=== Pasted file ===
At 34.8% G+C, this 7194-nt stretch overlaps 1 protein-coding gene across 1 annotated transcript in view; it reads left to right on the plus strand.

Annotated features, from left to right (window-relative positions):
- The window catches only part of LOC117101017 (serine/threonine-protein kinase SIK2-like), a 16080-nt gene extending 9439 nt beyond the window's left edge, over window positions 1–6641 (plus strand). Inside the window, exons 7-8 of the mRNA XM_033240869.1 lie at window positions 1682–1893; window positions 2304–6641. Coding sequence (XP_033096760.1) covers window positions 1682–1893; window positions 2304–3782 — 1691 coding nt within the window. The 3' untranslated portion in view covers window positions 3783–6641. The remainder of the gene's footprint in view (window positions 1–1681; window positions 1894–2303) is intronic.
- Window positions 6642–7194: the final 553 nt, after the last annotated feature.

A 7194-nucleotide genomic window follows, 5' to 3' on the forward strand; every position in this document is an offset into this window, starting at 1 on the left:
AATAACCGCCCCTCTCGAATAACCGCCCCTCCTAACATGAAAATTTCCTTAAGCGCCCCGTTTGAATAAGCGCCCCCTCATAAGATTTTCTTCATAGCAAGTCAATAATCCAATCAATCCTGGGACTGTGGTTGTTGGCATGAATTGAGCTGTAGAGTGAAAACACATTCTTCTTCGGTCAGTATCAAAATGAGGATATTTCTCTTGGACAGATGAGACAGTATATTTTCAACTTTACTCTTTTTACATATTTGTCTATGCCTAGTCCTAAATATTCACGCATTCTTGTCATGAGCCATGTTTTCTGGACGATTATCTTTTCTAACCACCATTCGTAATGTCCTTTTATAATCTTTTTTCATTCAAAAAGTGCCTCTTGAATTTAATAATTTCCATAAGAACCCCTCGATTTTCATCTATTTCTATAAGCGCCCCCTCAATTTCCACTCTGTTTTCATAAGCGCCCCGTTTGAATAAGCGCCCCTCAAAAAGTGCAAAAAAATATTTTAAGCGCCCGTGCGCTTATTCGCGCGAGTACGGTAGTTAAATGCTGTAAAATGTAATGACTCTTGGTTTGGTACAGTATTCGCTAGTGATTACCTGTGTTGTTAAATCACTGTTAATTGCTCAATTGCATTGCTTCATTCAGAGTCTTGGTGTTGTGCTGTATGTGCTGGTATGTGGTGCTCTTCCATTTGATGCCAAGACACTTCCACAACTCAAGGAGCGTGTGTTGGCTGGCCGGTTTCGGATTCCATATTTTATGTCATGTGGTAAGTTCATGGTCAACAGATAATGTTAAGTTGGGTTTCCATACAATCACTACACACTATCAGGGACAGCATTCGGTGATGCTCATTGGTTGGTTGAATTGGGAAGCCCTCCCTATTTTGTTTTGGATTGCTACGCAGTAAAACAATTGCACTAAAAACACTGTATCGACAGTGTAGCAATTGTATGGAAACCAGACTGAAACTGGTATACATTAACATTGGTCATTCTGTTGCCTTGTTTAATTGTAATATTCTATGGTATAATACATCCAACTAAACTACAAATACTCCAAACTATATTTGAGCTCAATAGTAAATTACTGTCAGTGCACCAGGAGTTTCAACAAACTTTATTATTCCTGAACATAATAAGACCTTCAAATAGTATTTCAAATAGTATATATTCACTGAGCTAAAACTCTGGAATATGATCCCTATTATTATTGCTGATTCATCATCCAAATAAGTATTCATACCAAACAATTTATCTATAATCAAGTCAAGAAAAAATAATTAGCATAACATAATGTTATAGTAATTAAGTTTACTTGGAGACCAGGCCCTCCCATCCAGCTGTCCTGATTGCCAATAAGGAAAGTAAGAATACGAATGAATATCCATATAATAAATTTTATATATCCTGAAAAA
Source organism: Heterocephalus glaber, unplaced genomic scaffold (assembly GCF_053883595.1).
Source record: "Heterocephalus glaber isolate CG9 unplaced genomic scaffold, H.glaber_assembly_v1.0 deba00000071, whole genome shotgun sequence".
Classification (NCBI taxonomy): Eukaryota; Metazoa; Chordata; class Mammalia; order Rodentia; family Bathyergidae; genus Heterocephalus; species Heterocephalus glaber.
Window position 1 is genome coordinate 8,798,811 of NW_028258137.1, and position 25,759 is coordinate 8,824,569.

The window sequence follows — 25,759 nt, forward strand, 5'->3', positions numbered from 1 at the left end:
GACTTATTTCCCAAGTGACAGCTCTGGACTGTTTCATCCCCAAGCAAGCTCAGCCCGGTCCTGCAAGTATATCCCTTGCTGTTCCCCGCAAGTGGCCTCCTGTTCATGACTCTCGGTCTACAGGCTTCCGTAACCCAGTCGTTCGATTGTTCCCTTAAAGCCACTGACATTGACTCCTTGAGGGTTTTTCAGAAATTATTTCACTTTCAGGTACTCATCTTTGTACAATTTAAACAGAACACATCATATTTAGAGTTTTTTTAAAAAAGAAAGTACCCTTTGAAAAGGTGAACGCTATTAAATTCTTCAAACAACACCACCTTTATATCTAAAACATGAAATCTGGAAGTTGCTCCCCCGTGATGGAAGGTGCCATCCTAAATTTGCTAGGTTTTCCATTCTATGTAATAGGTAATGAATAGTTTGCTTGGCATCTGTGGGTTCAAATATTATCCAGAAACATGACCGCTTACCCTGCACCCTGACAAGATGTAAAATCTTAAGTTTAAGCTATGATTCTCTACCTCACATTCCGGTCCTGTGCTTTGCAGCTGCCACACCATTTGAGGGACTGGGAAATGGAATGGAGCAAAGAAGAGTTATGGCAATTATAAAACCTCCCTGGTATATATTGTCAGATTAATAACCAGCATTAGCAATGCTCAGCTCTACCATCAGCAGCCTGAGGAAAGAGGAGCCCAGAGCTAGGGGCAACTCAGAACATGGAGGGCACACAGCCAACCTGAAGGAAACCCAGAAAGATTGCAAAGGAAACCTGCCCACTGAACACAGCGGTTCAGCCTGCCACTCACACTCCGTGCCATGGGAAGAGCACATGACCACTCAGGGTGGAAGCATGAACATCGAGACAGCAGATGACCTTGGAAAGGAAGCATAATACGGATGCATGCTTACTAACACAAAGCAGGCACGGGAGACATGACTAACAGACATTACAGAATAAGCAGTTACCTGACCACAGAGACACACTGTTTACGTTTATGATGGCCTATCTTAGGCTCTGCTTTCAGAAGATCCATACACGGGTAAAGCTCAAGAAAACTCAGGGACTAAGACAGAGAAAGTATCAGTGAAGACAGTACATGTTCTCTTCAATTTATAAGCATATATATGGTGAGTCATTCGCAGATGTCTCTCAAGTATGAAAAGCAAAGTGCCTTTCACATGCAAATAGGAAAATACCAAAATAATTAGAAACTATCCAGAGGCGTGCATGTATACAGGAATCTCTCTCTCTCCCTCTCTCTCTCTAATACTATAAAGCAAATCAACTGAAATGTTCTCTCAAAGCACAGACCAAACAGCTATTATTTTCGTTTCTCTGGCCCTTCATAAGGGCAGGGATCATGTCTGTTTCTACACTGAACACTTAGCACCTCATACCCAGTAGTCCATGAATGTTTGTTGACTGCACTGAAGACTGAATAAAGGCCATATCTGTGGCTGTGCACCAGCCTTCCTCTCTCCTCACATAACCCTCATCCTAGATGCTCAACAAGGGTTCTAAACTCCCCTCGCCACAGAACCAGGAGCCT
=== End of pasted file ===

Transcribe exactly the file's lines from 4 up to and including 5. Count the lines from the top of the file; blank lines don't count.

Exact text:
- Window positions 6642–7194: the final 553 nt, after the last annotated feature.

A 7194-nucleotide genomic window follows, 5' to 3' on the forward strand; every position in this document is an offset into this window, starting at 1 on the left: